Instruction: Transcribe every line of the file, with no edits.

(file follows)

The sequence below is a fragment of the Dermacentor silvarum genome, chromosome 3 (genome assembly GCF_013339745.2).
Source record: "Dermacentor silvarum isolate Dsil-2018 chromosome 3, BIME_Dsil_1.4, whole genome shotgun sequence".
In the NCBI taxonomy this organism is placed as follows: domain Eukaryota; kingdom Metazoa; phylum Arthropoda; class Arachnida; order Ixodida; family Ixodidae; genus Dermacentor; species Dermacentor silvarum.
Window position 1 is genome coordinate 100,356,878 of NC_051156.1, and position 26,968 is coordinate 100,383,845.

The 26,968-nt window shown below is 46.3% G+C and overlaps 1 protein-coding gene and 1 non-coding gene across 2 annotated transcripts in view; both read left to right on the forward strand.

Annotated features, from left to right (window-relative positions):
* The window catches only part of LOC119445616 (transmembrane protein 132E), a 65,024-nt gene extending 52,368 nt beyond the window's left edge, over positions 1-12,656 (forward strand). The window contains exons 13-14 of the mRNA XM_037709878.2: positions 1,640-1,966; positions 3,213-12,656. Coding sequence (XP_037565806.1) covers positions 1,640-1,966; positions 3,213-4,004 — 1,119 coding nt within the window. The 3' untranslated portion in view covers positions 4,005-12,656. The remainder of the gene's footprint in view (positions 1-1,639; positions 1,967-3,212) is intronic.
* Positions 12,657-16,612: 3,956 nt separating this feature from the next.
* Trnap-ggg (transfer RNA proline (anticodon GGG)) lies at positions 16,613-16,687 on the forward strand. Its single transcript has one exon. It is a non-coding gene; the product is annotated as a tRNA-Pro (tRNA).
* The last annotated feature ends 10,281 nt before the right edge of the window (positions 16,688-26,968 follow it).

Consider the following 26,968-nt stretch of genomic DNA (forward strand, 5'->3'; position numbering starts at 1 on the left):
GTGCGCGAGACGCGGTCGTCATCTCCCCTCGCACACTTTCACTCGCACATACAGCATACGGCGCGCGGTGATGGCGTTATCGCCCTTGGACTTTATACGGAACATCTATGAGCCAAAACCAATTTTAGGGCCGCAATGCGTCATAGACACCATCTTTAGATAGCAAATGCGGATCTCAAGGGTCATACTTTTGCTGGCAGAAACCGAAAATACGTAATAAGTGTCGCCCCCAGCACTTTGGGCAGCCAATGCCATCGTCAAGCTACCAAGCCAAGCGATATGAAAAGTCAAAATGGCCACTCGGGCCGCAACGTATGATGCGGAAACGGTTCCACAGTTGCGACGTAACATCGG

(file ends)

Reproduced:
The sequence below is a fragment of the Dermacentor silvarum genome, chromosome 3 (genome assembly GCF_013339745.2).
Source record: "Dermacentor silvarum isolate Dsil-2018 chromosome 3, BIME_Dsil_1.4, whole genome shotgun sequence".
In the NCBI taxonomy this organism is placed as follows: domain Eukaryota; kingdom Metazoa; phylum Arthropoda; class Arachnida; order Ixodida; family Ixodidae; genus Dermacentor; species Dermacentor silvarum.
Window position 1 is genome coordinate 100,356,878 of NC_051156.1, and position 26,968 is coordinate 100,383,845.

The 26,968-nt window shown below is 46.3% G+C and overlaps 1 protein-coding gene and 1 non-coding gene across 2 annotated transcripts in view; both read left to right on the forward strand.

Annotated features, from left to right (window-relative positions):
* The window catches only part of LOC119445616 (transmembrane protein 132E), a 65,024-nt gene extending 52,368 nt beyond the window's left edge, over positions 1-12,656 (forward strand). The window contains exons 13-14 of the mRNA XM_037709878.2: positions 1,640-1,966; positions 3,213-12,656. Coding sequence (XP_037565806.1) covers positions 1,640-1,966; positions 3,213-4,004 — 1,119 coding nt within the window. The 3' untranslated portion in view covers positions 4,005-12,656. The remainder of the gene's footprint in view (positions 1-1,639; positions 1,967-3,212) is intronic.
* Positions 12,657-16,612: 3,956 nt separating this feature from the next.
* Trnap-ggg (transfer RNA proline (anticodon GGG)) lies at positions 16,613-16,687 on the forward strand. Its single transcript has one exon. It is a non-coding gene; the product is annotated as a tRNA-Pro (tRNA).
* The last annotated feature ends 10,281 nt before the right edge of the window (positions 16,688-26,968 follow it).

Consider the following 26,968-nt stretch of genomic DNA (forward strand, 5'->3'; position numbering starts at 1 on the left):
GTGCGCGAGACGCGGTCGTCATCTCCCCTCGCACACTTTCACTCGCACATACAGCATACGGCGCGCGGTGATGGCGTTATCGCCCTTGGACTTTATACGGAACATCTATGAGCCAAAACCAATTTTAGGGCCGCAATGCGTCATAGACACCATCTTTAGATAGCAAATGCGGATCTCAAGGGTCATACTTTTGCTGGCAGAAACCGAAAATACGTAATAAGTGTCGCCCCCAGCACTTTGGGCAGCCAATGCCATCGTCAAGCTACCAAGCCAAGCGATATGAAAAGTCAAAATGGCCACTCGGGCCGCAACGTATGATGCGGAAACGGTTCCACAGTTGCGACGTAACATCGG